The hemorrhage that occurs at the level of the brain will take several weeks to resorb, with the inflammation subsiding in a gradual manner. It is possible that the area of the hemorrhage remain calcified, having however a softer center (in the medical literature, this is also known as a depressed fracture). Upon palpation, the respective areas feels fluctuant (due to the accumulation of blood). Unnatural bulges on the baby’s head might also be noticed. The bulge is soft, if there is only a small amount of blood coming from the said hemorrhage. On the other hand, if the hemorrhage was more extensive, the bulge is going to be felt firm to the touch.

Anemia and hyperbilirubinemia are considered to be complications of the cephalhematoma. Infection is also considered a complication – however, this often occurs if an attempt is made to drain the blood from the respective care (breech in the medical care).



Cephalohematoma Picture 1 : Showing the Scalp, Periosteum, Hemorrhage and Cranium

cephalohematoma picturesCephalohematoma Picture 2 (Top of Baby’s head) : Cephalhematoma, Galea aponeurotica, Scalp, Subgaleal hemorrhage, Skull and periosteum, Dura mater, Arachnoid membrane, Sudural hematoma and Epidural Hemorrhage

cephalohematoma pictures 2
Picture 3 (Coronal section of small child’s brain having Cephalohematoma between the Skull region and Periosteum) – Parts : Galeal aponeurosis, Periosteum (tough membrane covering bone), Blood, Sutural ligament, Scalp and Skull.


The differential diagnosis can be made with the subgaleal hemorrhage. This is also known as the subaponeurotic hemorrhage, being a more extensive hemorrhage that occurs between the scalp and the bones of the skull (above the periosteum). There are more severe complications associated with this particular type of hemorrhage, including severe anemia and bruising.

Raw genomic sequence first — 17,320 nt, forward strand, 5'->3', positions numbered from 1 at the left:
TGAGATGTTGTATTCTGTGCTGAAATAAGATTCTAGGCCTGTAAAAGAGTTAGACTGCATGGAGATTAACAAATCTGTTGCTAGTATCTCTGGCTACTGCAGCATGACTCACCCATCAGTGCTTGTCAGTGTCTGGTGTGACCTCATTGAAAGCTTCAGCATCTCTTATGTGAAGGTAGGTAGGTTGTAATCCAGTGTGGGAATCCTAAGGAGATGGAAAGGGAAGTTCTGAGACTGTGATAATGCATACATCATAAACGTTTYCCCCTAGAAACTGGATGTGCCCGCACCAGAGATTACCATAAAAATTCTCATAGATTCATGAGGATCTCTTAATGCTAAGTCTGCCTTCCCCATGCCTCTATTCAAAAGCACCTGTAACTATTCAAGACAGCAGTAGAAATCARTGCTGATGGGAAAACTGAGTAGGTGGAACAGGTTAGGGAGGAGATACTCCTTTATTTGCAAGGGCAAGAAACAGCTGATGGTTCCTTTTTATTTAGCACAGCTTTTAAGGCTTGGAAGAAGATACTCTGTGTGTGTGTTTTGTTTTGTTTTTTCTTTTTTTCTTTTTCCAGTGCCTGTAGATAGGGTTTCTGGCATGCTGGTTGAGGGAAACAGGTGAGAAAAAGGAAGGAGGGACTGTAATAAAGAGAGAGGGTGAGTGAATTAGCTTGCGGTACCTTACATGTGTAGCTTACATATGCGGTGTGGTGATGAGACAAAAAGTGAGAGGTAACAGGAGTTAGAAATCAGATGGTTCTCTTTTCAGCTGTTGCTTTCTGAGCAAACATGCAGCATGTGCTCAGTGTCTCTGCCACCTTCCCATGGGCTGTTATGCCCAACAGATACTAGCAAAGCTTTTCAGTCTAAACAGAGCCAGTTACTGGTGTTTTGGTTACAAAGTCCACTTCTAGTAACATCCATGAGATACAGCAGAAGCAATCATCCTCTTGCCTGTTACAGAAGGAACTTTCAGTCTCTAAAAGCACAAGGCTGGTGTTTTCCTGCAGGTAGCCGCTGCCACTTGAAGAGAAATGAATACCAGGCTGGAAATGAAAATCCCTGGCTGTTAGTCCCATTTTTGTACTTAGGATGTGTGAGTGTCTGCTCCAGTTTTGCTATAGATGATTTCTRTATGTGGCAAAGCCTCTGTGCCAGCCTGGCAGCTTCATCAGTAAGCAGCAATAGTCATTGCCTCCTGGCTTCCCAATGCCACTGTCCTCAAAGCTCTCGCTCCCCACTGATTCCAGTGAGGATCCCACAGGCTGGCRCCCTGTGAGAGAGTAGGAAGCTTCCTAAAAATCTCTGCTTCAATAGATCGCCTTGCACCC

Imaging studies, such as skull X-rays, CT scanning or MRI scans are recommended in patients who present neurological symptoms. The physical examination or observation can also be useful in making the diagnosis of cephalhematoma. No laboratory tests can be made in order to help with the diagnosis.


There is no treatment for this condition. Usually, the patient is kept under observation. In patients who have developed jaundice (yellowing of the skin and the eye sclera), phototherapy is recommended. In the situation of severe anemia, blood transfusions are indicated. It is not recommended to aspirate or remove the blood that has accumulated due to the hemorrhage, due to the greater risk for infection (there is also the risk of abscess formation in the respective area). The blood will resorb on its own, taking even several months until it disappears completely.

As the hematoma resorbs, one will notice that the middle has disappeared firstly, with the outer rim becoming harder (due to the calcium). This is the normal evolution and one should not be worried about it. After a couple of months, X-rays or CT scans can be performed in order to see if the hemorrhage has resorbed completely and that there is no damage to the brain. Monitoring the baby is essential, especially if head trauma was associated with the cephalhematoma (risk of developmental delay).

Homeopathic treatment has also been proposed for the small patients diagnosed with cephalhematoma. Talk to the doctor before administering homeopathic treatment to your baby.